# Eigenvalues of an $n \times n$ symmetric tridiagonal matrix

How to show that an $$n \times n$$ tridiagonal matrix only has positive eigenvalues?

$$\begin{pmatrix} 70 & -35 & 0 & \dots & 0 \\\ -35 & 120 & -35 & \ddots & \vdots \\\ 0 & -35 & 120 & \ddots & 0 \\\ \vdots & \ddots & \ddots & \ddots & -35 \\\ 0 & ... & 0 & -35 & 15 \end{pmatrix}$$

I want to show that all the eigenvalues of the tridiagonal matrix above are positive. My first attempt is to show that this matrix is positive definite, but it seems that it is not a good solution. So I just find the characteristic equation of the matrix:

$$(\lambda - 70)(\lambda - 120)(\lambda - 120)...(\lambda - 120)\left((120)(15) - ({-35})^2 \right) + (-35)(-35)(\lambda - 120)(\lambda -120)...(\lambda - 120)\left((120)(15) - ({-35})^2 \right)=0$$

Any hint on continuing this and do you think it would give me the result that I want?

• Is $a_{nn}=15?$ What are the diagonal elements? Is it $\{70,120,120,\ldots,120,15\}$? Commented Mar 29, 2023 at 5:19
• May be this will help? math.stackexchange.com/questions/2776864/… Commented Mar 29, 2023 at 5:24
• Sorry, I edited my post
– user1165024
Commented Mar 29, 2023 at 5:24
• It's still not clear what's on the diagonal. Commented Mar 29, 2023 at 5:54
• The main diagonal is $\{70,120,120,...120,15\}$ and the lower and upper diagonal have entries equal to $-35$
– user1165024
Commented Mar 29, 2023 at 5:59

The $$n \times n$$ matrix can be rewritten as a sum of $$n-2$$ positive semi-definite matrices (consists of a single $$2\times 2$$ non-zero block $$\left[\begin{smallmatrix}35 & -35\\-35 & 35\end{smallmatrix}\right]$$) and a close to diagonal matrix (diagonal entries $$35,50,\ldots,50,85,15$$ with a single pair of non-diagonal entries of $$-35$$). $${\tiny\begin{bmatrix} 35 & -35 & 0 & 0 & \dots & 0 \\ -35 & 35 & 0 & 0 & \ddots & \vdots \\ 0 & 0 & 0 & 0 & \ddots & \vdots \\ 0 & 0 & 0 & 0 & \ddots & \vdots \\ \vdots & \ddots &\ddots & \ddots & \ddots & \vdots \\ 0 & \dots & \dots & \dots & \dots & 0 & \end{bmatrix}} + {\tiny\begin{bmatrix} 0 & 0 & 0 & 0 & \dots & 0 \\ 0 & 35 & -35 & 0 & \ddots & \vdots \\ 0 & -35 & 35 & 0 & \ddots & \vdots \\ 0 & 0 & 0 & 0 & \ddots & \vdots \\ \vdots & \ddots &\ddots & \ddots & \ddots & \vdots \\ 0 & \dots & \dots & \dots & \dots & 0 & \end{bmatrix}} + \dots + {\tiny\begin{bmatrix} 35 & 0 & 0 & \dots & 0 & 0 & 0\\ 0 & 50 & 0 & \ddots & \vdots & \vdots & \vdots \\ 0 & 0 & 50 & \ddots & \vdots & \vdots & \vdots \\ \vdots & \ddots & \ddots & \ddots & 0 & \vdots & \vdots\\ 0 & ... & \dots & 0 & 50 & 0 & 0 \\ 0 & ... & \dots & \dots & 0 & 85 & -35 \\ 0 & ... & \dots & \dots & 0 & -35 & 15 \end{bmatrix}}$$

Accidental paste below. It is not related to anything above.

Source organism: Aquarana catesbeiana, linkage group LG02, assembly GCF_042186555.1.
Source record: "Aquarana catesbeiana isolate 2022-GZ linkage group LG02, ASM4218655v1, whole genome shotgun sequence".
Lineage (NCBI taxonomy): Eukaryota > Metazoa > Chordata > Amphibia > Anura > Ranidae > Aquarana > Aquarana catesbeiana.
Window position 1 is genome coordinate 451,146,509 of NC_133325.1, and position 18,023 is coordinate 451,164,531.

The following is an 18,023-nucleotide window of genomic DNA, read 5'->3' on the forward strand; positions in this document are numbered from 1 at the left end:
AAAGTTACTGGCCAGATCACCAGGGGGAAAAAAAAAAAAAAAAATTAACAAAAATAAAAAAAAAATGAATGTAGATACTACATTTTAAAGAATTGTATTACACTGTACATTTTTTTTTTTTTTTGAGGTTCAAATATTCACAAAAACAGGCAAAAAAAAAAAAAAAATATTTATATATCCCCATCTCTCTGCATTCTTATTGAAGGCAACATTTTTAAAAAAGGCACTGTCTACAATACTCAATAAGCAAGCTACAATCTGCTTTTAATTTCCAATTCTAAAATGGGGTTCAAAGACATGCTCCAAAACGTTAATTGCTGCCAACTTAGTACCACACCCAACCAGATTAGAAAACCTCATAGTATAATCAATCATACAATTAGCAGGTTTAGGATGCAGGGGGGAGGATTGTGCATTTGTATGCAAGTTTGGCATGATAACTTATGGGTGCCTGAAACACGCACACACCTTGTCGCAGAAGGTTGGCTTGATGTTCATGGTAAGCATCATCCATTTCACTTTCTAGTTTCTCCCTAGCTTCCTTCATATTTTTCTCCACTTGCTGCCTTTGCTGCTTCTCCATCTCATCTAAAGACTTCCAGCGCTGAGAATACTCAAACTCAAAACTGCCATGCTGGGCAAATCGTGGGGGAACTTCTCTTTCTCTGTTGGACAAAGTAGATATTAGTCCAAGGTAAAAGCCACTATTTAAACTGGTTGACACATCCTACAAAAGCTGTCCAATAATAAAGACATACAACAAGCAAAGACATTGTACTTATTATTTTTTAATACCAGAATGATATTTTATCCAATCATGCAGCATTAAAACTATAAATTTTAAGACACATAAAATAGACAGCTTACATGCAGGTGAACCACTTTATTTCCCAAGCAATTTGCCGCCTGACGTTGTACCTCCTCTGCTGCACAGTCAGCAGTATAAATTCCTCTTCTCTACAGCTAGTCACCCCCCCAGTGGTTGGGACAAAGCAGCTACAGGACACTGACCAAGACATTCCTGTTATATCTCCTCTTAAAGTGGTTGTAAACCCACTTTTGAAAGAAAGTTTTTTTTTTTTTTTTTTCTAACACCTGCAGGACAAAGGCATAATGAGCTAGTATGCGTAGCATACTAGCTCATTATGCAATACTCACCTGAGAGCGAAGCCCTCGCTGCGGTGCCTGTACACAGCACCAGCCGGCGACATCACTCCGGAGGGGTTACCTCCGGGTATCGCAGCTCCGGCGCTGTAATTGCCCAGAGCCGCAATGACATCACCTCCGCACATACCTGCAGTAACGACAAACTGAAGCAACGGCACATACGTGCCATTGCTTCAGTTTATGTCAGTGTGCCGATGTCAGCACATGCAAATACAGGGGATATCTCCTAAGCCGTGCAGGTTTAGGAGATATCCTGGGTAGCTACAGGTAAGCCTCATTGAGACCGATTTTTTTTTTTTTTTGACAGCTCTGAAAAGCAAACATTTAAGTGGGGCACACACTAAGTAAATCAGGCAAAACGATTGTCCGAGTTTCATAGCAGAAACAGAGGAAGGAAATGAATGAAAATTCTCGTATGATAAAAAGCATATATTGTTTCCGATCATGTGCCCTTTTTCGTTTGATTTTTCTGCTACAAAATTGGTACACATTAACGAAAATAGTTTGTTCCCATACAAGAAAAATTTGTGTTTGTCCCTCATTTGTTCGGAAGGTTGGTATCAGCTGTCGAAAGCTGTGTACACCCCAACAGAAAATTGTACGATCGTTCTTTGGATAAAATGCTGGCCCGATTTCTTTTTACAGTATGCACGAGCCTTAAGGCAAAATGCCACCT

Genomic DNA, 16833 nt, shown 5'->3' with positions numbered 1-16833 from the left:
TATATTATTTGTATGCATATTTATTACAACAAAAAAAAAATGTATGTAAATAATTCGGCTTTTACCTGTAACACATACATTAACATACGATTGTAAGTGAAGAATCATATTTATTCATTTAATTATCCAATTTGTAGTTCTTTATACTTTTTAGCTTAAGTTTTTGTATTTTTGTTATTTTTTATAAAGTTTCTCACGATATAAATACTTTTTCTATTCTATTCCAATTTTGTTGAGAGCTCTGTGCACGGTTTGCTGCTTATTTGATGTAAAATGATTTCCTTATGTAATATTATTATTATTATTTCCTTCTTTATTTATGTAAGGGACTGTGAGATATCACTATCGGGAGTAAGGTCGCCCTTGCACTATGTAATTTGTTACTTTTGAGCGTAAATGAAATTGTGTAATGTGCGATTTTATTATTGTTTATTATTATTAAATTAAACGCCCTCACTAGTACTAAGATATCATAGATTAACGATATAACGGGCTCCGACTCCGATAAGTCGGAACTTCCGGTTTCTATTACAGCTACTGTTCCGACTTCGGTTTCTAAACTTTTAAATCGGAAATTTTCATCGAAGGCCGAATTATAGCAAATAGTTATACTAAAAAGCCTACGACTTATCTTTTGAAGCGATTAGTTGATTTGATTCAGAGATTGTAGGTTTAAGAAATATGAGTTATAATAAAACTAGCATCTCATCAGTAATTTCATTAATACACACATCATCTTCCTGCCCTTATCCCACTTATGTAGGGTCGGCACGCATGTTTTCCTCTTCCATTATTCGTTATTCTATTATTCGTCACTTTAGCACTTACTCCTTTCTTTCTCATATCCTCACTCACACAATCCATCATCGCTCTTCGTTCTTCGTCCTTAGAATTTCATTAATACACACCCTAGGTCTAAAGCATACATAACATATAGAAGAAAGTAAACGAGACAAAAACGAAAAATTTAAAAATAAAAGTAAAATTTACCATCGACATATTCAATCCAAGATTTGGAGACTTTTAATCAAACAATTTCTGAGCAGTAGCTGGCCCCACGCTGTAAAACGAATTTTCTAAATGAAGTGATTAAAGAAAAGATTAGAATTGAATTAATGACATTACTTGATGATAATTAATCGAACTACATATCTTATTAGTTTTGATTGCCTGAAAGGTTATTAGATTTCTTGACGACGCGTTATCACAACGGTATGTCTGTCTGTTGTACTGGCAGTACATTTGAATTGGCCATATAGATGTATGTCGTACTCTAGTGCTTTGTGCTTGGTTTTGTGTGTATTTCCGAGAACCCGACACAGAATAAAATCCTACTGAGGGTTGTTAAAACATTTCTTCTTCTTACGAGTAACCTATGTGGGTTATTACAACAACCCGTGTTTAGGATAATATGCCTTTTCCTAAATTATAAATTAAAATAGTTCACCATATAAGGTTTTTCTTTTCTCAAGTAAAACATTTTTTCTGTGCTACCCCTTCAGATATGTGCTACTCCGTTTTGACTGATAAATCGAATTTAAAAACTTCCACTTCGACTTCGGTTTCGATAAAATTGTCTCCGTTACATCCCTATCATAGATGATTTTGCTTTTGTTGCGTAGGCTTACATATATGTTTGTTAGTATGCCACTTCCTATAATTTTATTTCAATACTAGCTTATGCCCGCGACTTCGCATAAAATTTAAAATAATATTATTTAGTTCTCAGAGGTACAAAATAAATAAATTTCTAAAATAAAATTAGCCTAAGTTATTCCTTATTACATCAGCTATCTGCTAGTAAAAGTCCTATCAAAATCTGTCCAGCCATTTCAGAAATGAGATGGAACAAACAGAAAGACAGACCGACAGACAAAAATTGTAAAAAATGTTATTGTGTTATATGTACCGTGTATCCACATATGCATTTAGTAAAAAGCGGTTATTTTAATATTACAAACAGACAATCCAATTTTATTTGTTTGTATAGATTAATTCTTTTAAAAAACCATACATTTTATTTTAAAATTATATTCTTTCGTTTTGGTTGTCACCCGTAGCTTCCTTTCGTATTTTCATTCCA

Since $$85\cdot 15 > 35^2$$, the last matrix is positive definite. Being a sum of a positive definite matrix with a bunch of positive semi-definite matrices. The matrix at hand is positive definite.